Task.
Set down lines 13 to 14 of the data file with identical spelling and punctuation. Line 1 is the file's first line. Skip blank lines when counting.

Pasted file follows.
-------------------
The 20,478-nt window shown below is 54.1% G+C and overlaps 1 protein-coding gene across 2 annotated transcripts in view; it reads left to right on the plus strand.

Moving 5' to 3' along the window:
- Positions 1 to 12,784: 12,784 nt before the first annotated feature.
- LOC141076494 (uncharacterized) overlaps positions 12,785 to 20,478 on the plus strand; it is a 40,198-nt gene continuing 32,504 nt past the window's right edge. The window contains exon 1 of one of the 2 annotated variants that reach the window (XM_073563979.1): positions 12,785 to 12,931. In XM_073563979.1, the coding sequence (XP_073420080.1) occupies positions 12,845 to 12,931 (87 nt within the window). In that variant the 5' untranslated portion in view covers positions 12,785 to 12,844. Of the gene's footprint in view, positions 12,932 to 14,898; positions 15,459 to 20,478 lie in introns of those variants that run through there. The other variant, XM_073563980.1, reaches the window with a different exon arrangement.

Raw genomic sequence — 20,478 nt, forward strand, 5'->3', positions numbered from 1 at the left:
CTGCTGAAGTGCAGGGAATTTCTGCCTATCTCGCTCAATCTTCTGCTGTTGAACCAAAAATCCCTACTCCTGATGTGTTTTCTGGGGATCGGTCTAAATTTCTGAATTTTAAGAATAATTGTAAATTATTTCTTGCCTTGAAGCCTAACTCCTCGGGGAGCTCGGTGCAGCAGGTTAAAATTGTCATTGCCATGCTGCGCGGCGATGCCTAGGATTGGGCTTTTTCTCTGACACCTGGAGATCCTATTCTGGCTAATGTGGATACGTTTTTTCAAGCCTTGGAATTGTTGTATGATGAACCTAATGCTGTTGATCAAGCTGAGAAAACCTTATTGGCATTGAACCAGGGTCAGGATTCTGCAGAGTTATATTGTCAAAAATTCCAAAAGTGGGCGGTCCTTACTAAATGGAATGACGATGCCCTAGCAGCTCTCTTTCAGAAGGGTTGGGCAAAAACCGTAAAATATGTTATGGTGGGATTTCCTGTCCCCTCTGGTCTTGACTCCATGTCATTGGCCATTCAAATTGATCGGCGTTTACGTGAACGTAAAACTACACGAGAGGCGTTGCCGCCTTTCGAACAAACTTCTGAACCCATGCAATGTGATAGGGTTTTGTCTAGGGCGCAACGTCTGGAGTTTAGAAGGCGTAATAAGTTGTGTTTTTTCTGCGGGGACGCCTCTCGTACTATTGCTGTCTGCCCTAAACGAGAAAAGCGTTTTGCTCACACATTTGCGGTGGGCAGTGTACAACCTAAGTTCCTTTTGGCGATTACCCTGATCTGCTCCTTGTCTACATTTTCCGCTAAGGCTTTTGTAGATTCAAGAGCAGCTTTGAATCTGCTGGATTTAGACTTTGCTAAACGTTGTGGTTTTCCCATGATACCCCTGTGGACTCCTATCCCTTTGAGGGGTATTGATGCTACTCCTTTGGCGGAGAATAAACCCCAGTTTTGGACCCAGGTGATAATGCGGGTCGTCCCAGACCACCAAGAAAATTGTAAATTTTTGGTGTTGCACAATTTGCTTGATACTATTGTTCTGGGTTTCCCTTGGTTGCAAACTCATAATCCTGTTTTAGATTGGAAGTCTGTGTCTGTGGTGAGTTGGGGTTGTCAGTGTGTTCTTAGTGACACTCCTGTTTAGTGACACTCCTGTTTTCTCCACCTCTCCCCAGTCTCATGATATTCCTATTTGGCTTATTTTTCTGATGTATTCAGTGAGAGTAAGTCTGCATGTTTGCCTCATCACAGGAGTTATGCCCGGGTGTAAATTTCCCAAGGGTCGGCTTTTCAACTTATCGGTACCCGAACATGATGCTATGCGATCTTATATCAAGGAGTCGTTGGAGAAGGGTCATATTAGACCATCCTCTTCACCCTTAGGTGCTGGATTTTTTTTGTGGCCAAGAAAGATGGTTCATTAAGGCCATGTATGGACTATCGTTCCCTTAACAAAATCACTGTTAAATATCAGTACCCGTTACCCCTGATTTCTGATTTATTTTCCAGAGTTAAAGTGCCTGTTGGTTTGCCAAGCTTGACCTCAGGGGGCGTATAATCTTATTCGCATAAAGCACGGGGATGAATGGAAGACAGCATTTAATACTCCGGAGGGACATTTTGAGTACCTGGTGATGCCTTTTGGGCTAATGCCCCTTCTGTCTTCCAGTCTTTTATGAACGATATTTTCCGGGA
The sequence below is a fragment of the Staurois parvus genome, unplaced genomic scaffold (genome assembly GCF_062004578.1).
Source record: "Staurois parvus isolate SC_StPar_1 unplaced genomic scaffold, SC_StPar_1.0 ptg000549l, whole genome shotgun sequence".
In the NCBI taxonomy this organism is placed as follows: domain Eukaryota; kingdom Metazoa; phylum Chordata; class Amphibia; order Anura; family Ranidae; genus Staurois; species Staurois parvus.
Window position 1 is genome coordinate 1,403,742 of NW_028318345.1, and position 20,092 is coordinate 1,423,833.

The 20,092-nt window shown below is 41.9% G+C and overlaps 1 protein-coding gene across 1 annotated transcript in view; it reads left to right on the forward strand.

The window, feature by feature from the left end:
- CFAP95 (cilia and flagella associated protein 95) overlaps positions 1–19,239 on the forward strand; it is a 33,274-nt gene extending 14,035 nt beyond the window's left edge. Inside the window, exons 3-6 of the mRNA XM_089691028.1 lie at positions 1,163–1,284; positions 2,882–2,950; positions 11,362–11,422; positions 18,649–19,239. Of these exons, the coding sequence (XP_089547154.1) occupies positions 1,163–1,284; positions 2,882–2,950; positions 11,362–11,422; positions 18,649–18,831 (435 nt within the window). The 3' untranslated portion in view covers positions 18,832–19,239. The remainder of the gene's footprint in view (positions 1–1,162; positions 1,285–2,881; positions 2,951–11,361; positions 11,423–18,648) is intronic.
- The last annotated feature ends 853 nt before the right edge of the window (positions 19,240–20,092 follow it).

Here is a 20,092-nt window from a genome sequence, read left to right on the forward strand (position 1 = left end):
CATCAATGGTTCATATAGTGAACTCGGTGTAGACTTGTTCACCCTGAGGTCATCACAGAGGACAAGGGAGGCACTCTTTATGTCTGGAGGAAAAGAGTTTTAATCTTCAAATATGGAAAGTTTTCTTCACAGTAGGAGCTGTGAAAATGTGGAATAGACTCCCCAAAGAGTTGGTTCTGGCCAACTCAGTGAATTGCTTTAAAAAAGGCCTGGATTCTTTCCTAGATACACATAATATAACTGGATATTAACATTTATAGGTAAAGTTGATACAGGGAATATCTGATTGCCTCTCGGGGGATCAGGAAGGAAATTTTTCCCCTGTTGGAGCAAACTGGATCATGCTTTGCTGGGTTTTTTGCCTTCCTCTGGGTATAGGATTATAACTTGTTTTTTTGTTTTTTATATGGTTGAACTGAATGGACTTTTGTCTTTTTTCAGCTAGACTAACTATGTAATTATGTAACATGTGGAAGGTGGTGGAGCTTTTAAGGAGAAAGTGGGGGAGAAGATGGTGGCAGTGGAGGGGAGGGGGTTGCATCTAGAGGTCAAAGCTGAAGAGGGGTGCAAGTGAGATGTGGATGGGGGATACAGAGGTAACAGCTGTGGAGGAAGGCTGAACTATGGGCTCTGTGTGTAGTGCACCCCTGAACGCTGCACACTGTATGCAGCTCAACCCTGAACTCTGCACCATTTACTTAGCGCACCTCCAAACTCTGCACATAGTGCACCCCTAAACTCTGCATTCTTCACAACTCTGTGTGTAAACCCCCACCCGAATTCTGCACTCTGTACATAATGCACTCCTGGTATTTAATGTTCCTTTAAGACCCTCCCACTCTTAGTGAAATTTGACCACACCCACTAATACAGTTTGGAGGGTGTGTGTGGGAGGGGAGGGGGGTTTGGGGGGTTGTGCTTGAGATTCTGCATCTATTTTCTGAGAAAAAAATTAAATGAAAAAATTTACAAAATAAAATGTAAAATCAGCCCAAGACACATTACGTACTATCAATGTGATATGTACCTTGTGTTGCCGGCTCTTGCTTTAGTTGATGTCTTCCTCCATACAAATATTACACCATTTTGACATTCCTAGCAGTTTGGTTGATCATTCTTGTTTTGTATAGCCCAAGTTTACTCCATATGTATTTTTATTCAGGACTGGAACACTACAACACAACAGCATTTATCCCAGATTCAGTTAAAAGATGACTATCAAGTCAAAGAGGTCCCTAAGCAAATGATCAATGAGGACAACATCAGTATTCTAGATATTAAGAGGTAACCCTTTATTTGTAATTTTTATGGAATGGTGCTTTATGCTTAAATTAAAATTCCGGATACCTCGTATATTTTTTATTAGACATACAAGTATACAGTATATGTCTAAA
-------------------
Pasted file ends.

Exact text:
- CFAP95 (cilia and flagella associated protein 95) overlaps positions 1–19,239 on the forward strand; it is a 33,274-nt gene extending 14,035 nt beyond the window's left edge. Inside the window, exons 3-6 of the mRNA XM_089691028.1 lie at positions 1,163–1,284; positions 2,882–2,950; positions 11,362–11,422; positions 18,649–19,239. Of these exons, the coding sequence (XP_089547154.1) occupies positions 1,163–1,284; positions 2,882–2,950; positions 11,362–11,422; positions 18,649–18,831 (435 nt within the window). The 3' untranslated portion in view covers positions 18,832–19,239. The remainder of the gene's footprint in view (positions 1–1,162; positions 1,285–2,881; positions 2,951–11,361; positions 11,423–18,648) is intronic.
- The last annotated feature ends 853 nt before the right edge of the window (positions 19,240–20,092 follow it).